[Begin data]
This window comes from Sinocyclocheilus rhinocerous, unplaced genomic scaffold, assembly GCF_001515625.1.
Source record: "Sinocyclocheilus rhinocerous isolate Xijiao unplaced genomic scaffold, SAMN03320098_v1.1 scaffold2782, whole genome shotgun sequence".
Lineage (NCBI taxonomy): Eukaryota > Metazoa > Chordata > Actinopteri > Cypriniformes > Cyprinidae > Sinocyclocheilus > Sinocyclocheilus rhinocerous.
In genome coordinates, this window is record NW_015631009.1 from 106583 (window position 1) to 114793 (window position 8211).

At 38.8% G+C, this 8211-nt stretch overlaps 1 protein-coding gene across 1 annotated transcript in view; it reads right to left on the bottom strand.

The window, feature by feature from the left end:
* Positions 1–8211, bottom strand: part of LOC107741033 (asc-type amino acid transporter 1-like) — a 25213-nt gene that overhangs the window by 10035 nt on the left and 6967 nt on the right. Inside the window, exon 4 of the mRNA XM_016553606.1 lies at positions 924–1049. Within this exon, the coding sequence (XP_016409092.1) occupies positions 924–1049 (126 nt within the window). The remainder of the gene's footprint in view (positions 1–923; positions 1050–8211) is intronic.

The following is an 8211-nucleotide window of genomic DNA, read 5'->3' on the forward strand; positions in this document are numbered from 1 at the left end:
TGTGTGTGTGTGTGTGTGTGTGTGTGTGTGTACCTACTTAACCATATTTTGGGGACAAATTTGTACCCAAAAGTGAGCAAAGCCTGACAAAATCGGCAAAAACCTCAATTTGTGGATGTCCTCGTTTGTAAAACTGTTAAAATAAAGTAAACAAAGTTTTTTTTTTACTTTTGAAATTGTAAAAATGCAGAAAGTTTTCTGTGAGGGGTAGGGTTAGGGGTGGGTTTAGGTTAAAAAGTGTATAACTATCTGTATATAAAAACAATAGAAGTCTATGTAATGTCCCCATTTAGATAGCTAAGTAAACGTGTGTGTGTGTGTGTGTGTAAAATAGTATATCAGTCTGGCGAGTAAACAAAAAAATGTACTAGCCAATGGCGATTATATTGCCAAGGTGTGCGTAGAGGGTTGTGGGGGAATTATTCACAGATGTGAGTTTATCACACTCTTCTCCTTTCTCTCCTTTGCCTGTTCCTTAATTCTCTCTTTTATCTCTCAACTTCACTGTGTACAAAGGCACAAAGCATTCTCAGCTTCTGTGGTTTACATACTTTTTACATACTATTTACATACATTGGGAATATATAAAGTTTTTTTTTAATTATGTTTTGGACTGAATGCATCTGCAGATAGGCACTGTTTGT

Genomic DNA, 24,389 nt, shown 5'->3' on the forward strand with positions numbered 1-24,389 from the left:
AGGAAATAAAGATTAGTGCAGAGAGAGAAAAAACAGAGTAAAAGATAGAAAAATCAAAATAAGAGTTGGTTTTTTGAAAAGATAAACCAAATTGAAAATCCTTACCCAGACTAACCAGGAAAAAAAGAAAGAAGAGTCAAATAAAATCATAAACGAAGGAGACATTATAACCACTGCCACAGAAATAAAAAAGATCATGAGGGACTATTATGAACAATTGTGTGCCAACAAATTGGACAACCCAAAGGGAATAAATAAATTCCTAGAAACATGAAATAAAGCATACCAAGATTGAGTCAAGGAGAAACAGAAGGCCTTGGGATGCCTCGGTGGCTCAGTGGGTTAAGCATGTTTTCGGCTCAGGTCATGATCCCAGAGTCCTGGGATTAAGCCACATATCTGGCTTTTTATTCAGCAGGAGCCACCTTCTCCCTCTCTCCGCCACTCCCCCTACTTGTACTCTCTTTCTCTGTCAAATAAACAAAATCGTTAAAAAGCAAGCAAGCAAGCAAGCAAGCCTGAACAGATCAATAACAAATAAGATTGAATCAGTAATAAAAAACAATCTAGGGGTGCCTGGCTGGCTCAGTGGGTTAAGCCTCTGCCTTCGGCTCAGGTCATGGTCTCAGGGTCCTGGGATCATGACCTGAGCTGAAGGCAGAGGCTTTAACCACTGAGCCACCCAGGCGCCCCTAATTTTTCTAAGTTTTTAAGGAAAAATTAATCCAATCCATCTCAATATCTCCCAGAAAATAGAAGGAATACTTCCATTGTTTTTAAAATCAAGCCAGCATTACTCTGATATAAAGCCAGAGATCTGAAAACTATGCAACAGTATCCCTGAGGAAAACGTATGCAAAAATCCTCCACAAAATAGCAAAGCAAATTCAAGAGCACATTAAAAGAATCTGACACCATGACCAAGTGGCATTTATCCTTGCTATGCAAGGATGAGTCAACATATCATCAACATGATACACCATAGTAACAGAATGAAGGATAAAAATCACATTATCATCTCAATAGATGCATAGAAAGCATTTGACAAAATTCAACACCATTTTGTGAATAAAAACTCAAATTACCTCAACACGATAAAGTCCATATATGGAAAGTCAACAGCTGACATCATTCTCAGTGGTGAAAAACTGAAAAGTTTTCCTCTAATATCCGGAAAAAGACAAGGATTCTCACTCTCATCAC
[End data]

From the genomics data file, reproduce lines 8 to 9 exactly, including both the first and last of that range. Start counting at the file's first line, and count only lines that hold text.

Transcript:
The following is an 8211-nucleotide window of genomic DNA, read 5'->3' on the forward strand; positions in this document are numbered from 1 at the left end:
TGTGTGTGTGTGTGTGTGTGTGTGTGTGTGTACCTACTTAACCATATTTTGGGGACAAATTTGTACCCAAAAGTGAGCAAAGCCTGACAAAATCGGCAAAAACCTCAATTTGTGGATGTCCTCGTTTGTAAAACTGTTAAAATAAAGTAAACAAAGTTTTTTTTTTACTTTTGAAATTGTAAAAATGCAGAAAGTTTTCTGTGAGGGGTAGGGTTAGGGGTGGGTTTAGGTTAAAAAGTGTATAACTATCTGTATATAAAAACAATAGAAGTCTATGTAATGTCCCCATTTAGATAGCTAAGTAAACGTGTGTGTGTGTGTGTGTGTAAAATAGTATATCAGTCTGGCGAGTAAACAAAAAAATGTACTAGCCAATGGCGATTATATTGCCAAGGTGTGCGTAGAGGGTTGTGGGGGAATTATTCACAGATGTGAGTTTATCACACTCTTCTCCTTTCTCTCCTTTGCCTGTTCCTTAATTCTCTCTTTTATCTCTCAACTTCACTGTGTACAAAGGCACAAAGCATTCTCAGCTTCTGTGGTTTACATACTTTTTACATACTATTTACATACATTGGGAATATATAAAGTTTTTTTTTAATTATGTTTTGGACTGAATGCATCTGCAGATAGGCACTGTTTGT